Updated: Dec 6, 2020
I had a baking pumpkin from Halloween sitting on my porch. After I roasted it, I made some pumpkin muffins last week, but had too much pumpkin! The leftover pumpkin puree has been sitting in my fridge for a week now and I don't like to waste food. So on a whim, I decided to try to make gluten free pumpkin waffles.
What!? That sounds delicious, doesn't it? But I know gluten free recipes can be a bit finicky sometimes. Keeping that in mind, I decided to use the Arrowhead Mills Gluten Free Waffle & Pancake mix I already had on hand.
Arrowhead Mills actually had a recipe on the back of the package for plain waffles, which I adapted (recipe below). As a cliche dietitian, I wanted to add a few extra ingredients to kick up the nutritional profile.
First, the added pumpkin made the waffles a healthy lunch on their own, which is packed full of Vitamin A, B vitamins, Vitamin C, Vitamin E, iron, magnesium, manganese, phosphorus, copper, potassium, and fiber. These contribute to everything from eye to digestive health.
Nevertheless, I added more!
Both for flavor and nutrition, I threw in a tablespoon of unsweetened cocoa. Cocoa is low in calories, and has a small amount of fiber, iron, calcium, phosphorus, zinc, and niacin. You won't get your daily recommended value of these vitamins and minerals with a tablespoon of cocoa, but it contributes towards the amounts you need during the course of the day. Plus, it made the house smell like cake!
The two teaspoons of cinnamon I tossed in provide polyphenols and anti-inflammatory properties. These can help fight off pain, inflammation of the arteries, and even help protect against cancer. Cinnamon also can lower your cholesterol, and reduce your blood sugar. Believe it or not, cinnamon can fight off fungal and bacterial infections, too, including bad breath and cavities!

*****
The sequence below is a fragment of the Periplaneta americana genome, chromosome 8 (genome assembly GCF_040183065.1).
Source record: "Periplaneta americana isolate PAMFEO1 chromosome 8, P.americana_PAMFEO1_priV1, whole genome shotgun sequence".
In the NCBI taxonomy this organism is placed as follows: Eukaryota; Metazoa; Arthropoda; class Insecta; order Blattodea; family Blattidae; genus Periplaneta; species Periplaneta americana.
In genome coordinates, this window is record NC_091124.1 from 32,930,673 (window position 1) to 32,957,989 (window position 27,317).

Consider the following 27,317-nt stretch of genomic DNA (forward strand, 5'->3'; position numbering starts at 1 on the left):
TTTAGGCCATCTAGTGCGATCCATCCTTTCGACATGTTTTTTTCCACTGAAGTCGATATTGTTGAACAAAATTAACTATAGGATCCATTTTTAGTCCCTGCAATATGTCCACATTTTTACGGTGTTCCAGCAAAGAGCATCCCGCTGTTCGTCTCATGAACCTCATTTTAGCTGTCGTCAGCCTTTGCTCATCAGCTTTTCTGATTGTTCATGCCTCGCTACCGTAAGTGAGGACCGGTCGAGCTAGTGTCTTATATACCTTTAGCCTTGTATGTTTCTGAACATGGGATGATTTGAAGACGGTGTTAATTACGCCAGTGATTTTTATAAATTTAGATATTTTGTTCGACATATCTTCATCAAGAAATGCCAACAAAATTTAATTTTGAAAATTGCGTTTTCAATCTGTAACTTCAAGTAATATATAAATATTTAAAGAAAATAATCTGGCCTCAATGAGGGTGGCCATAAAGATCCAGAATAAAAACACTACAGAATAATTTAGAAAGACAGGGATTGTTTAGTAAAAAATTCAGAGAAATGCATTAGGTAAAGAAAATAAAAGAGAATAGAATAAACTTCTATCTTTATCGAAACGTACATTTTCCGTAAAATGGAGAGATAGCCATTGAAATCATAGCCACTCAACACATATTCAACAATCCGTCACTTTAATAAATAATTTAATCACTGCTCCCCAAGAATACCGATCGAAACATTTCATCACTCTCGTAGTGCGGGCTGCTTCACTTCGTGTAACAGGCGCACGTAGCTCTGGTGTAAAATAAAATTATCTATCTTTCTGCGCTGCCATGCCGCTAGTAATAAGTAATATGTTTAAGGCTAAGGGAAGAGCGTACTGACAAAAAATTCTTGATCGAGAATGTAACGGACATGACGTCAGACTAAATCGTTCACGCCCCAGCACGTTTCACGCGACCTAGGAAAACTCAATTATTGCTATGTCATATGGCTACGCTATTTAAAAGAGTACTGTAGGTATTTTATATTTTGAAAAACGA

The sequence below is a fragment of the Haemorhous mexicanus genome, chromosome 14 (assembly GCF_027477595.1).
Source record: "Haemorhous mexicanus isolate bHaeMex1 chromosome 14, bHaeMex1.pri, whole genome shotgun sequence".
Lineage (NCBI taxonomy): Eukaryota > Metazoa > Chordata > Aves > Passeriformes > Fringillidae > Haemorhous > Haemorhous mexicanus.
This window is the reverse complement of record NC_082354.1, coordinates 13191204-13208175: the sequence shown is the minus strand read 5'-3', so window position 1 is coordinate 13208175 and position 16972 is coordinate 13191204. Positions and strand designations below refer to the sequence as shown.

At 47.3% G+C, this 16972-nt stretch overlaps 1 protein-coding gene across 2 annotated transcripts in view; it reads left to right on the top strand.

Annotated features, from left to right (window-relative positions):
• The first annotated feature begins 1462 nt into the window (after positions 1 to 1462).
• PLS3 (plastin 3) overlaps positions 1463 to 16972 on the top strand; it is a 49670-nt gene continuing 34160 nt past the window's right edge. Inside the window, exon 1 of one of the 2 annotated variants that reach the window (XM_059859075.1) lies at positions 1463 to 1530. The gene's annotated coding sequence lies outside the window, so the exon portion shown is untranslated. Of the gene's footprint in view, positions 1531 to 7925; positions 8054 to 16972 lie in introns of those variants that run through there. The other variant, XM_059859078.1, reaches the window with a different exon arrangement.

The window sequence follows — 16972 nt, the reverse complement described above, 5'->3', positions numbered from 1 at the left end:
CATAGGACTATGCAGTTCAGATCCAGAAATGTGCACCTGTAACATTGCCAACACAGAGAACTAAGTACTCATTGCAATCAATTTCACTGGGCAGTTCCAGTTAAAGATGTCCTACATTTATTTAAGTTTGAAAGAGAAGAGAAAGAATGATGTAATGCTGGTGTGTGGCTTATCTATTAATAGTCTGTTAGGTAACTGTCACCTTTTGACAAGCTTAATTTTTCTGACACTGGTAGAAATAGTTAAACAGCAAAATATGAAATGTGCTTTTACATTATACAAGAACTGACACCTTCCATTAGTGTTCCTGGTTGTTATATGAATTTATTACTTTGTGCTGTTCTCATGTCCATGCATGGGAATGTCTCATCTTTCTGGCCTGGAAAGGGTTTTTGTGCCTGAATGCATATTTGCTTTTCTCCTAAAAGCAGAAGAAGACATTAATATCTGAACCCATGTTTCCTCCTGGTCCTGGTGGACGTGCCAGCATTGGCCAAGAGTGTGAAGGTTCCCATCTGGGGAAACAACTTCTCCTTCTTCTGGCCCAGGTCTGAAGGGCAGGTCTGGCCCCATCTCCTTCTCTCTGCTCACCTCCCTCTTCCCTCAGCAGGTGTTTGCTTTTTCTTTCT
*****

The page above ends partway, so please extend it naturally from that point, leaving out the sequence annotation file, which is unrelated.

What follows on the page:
Finally, after the waffles came off the iron, I topped them with a bit of agave syrup (my sister used maple syrup), fresh strawberries, and slices of banana. The strawberries offer phytonutrients that are being researched for their role in preventing Alzheimer's dementia. Bananas, along with the strawberries, provide potassium, fiber, and can even improve mood.
The outcome you ask?
These gluten free pumpkin waffles came out soft, warm and with the coziest of flavors. And despite the syrup, I didn't feel guilty about eating these at all. They made a healthy lunch, and when I paired the waffles with chicken, made a great dinner as well.
So how do you make them? The recipe for Gluten Free Pumpkin Waffles is below, but remember, you can add your own spices like nutmeg or ginger, toppings like ice cream or nuts, and even use canned pumpkin instead of fresh. Add your own creativity to make it delicious!
The brand of gluten free waffle mix can be exchanged for another as long as it has xantham gum or is added in. The recipe called for whole milk, but I used almond milk. Ensure the milk has some fat and protein to activate the baking powder in the waffle mix. Any oil that you have in the cupboard will work.
GLUTEN FREE PUMPKIN WAFFLES (adapted from Arrowhead Mills' recipe)
1 cup gluten free waffle & pancake mix (I used Arrowhead Mills)
2 Tbsp oil
1 cup milk (any kind)
1 Tbsp unsweetened cocoa
1/4 cup pumpkin puree
Whisk all ingredients together in a large bowl while the waffle iron preheats.
Let stand for 2 minutes.
Cook waffles until steam stops coming out of the waffle iron.
Serve with your choice of topping(s).
Chocolate, agave, or maple syrup
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